Marilla has a hint of a smile when she says they won't be kicking our girl out that night or anything, which suggests she thinks our girl is being a little dramatic, but honestly it's a fair point! She was told she was getting a new family and a home! And now, after she's gotten attached to the idea of living here, and seen all the pretty places, she's being told she can't stay? Of course that's upsetting!!! This is perfectly reasonable.

And this is when we finally get to know her name, and we are introduced to one Anne Shirley.

Who starts off by saying she would much rather be called Cordelia, because Anne is such a dreadfully plain name.

Marilla is not here for it.

Earlier when a neighbour's daughter was brought up and her name was stated to be Diana, Matthew expressed a preference for "plain"/"simple" names, and Marilla also finds them more suitable.

Anne vehemently disagrees.

But, she says, if she must be called Anne, it has to be Anne-With-An-E, because just Ann is dreadfully boring.

Sorry, Anns of the world.

She says that when she sees names, she sees them spelled out in her mind, and some are prettier than others. Marilla is like "sure, cool, why not" and they go to eat dinner. She's very critical that Anne isn't eating much, but Anne is too upset to eat. Poor thing. Also the food descriptions are very good and I'm getting hungry from reading them XD

Eventually, it's getting late, and Marilla worries about where to put her. They had originally prepared the "kitchen chamber" for the boy they were expecting, but that is apparently not appropriate for a girl. Ngl, I had to look up what a kitchen chamber was.

The "spare room" apparently also isn't appropriate for her to stay in (there are so many rules!) so she ends up in the east gable room. The east gable room is described like much of the rest of the house - extremely clean and tidy, but not the least bit welcoming. It's also fairly bare, with plain white walls and only a rug on the floor. It seems like it could be a sweet little room, but not yet.

Marilla is kind of awkward and doesn't really know what to say to Anne or what to do. Eventually she just tells her to change and she'll be back to blow out the candle.

Funny moment in linguistic changes - Anne's nightgown and some of her clothes in general are described as "skimpy". By this they mean plain, lacking any kind of frill or lace (editing Laina: It was also pointed out to me that skimpy could mean the material was quite thin and cheap and not warm for sleeping in) but it's funny reading that now because wow would a skimpy nightgown mean something else

Marilla comes in once she's in bed, and she's awkward saying goodnight, but not unkind. Anne is just very upset, obviously.

Great character development moment - Marilla picks up the clothes that Anne has left on the floor and folds them. I think that shows both how she likes things to be tidy and in their place, and also that she's not unkind. She doesn't snap at Anne for leaving her things a mess or make her pick them up. She just cleans them up.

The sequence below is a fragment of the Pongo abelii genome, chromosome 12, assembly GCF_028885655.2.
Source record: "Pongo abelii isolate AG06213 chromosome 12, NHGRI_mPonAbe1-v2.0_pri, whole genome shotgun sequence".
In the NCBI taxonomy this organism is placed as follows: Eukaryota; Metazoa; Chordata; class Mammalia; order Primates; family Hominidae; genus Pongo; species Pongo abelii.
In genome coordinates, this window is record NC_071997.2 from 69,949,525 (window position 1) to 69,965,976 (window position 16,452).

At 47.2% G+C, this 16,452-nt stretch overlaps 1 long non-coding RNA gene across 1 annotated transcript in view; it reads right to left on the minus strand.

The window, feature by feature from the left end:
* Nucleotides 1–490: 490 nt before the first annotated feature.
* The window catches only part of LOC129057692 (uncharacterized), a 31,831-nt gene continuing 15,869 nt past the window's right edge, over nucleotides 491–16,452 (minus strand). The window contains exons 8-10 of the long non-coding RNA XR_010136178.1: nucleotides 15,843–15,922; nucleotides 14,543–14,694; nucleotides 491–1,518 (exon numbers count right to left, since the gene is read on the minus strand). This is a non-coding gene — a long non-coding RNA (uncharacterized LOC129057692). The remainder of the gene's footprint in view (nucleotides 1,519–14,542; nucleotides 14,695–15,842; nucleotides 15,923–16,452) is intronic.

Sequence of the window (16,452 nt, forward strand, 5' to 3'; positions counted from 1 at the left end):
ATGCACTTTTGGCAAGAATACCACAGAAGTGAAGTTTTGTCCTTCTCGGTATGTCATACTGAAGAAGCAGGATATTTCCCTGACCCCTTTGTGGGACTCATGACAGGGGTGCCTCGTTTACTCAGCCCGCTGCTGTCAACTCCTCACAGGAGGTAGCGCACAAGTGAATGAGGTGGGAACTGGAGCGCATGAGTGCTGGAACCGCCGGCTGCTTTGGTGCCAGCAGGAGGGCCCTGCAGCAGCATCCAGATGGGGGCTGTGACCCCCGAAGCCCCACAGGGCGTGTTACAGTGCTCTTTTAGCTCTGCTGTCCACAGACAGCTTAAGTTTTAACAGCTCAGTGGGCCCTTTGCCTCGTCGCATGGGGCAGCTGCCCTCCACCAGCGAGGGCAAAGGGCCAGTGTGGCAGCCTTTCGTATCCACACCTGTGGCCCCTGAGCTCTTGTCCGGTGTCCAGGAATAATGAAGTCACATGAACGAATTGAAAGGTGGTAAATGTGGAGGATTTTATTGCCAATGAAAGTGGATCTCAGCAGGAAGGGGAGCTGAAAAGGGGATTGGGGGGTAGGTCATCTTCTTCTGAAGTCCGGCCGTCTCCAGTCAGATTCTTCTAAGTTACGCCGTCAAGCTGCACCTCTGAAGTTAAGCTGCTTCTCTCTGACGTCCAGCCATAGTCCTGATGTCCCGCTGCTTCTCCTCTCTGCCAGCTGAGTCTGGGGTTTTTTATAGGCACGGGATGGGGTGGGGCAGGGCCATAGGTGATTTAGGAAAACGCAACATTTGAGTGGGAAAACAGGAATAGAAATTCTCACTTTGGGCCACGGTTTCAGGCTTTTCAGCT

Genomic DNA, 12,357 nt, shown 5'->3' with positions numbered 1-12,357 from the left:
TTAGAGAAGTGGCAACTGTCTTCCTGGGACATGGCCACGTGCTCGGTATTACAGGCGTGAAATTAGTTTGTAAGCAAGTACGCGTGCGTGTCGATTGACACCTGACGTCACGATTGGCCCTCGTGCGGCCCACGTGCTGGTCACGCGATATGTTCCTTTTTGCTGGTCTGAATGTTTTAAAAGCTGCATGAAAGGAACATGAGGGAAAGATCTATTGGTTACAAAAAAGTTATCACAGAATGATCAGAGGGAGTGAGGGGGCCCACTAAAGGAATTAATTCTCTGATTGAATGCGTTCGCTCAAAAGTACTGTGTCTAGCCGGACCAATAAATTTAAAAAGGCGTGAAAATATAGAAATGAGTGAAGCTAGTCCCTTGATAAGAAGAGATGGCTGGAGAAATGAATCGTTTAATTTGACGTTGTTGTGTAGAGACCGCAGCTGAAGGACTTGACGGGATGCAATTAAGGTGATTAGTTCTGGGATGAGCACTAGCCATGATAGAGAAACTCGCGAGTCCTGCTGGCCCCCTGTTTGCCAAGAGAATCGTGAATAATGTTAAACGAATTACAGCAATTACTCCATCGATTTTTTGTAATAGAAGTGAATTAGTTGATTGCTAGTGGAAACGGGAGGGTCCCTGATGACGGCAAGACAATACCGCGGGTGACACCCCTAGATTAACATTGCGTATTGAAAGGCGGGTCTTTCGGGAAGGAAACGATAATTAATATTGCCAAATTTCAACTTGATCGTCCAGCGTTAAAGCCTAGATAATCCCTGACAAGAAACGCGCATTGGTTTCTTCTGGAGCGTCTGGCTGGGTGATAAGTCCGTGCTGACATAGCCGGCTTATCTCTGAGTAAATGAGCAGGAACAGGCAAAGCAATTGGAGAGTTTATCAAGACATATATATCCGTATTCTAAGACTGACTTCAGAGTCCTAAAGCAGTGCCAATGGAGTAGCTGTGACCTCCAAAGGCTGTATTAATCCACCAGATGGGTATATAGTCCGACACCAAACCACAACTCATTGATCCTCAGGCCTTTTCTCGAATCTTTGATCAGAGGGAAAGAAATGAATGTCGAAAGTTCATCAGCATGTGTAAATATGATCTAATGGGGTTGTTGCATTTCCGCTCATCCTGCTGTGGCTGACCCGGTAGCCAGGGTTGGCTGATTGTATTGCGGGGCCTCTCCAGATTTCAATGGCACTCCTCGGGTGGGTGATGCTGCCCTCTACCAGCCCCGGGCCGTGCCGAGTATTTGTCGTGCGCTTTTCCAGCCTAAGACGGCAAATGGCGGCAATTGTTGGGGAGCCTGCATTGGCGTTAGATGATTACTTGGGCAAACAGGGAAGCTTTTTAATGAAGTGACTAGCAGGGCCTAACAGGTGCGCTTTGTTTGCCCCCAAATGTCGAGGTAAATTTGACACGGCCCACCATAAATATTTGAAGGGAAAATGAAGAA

Marilla leaves her and goes to find Matthew in the kitchen. She's unsettled, and he's visibly worried and upset. It doesn't take much prodding for him to admit he doesn't want to send Anne back to the orphanage.

Marilla asks what good will a girl be for them (as in, farm work) and Matthew suggests they might be good for her, which is so sweet honestly. He's clearly charmed by her, and suggests she'd be good company for Marilla. Marilla is not having this. She says she doesn't need company and they simply can't keep her. Matthew says she's right, but you can also tell he clearly doesn't agree, and he goes to bed upset.

Marilla is very unsettled by this all.

And Anne is crying herself to sleep as the chapter ends.

This is such a good character development chapter, honestly. You really get a solid sense of who these characters are, even though it's still so early in the book. Clearly from the title it's not a surprise she'll eventually stay but you still feel so bad for Anne. And Marilla and Matthew don't come off as the antagonists. Even Marilla, who is the one saying no, you understand why. It's a really interesting dynamic.

Also, three chapters in, it still has not actually said they're brother and sister, lol. (Editing Laina: Only once in the second chapter.) Which can you imagine reading this for the first time and accidentally putting incest in Anne of Green Gables?
Works cited:

“History Spotlight: British Home Children.” Canada's History - Canada's History, 23 June 2010, www.canadashistory.ca/explore/settlement-immigration/history-spotlight-british-home-children.
Joyce, Sandra. “The Street Arab.” SANDRA JOYCE, www.sandrajoyce.com/cms/books/the-street-arab/.

“Street Arabs and Street Urchins.” The Columbia Encyclopedia, 6th Ed, Encyclopedia.com, 1 Feb. 2019, www.encyclopedia.com/children/encyclopedias-almanacs-transcripts-and-maps/street-arabs-and-street-urchins.

“The Wadsworth-Longfellow House - The Children's Room.” Henry Wadsworth Longfellow, The Maine Historical Society, 10 Jan. 2017, www.hwlongfellow.org/house_children.shtml.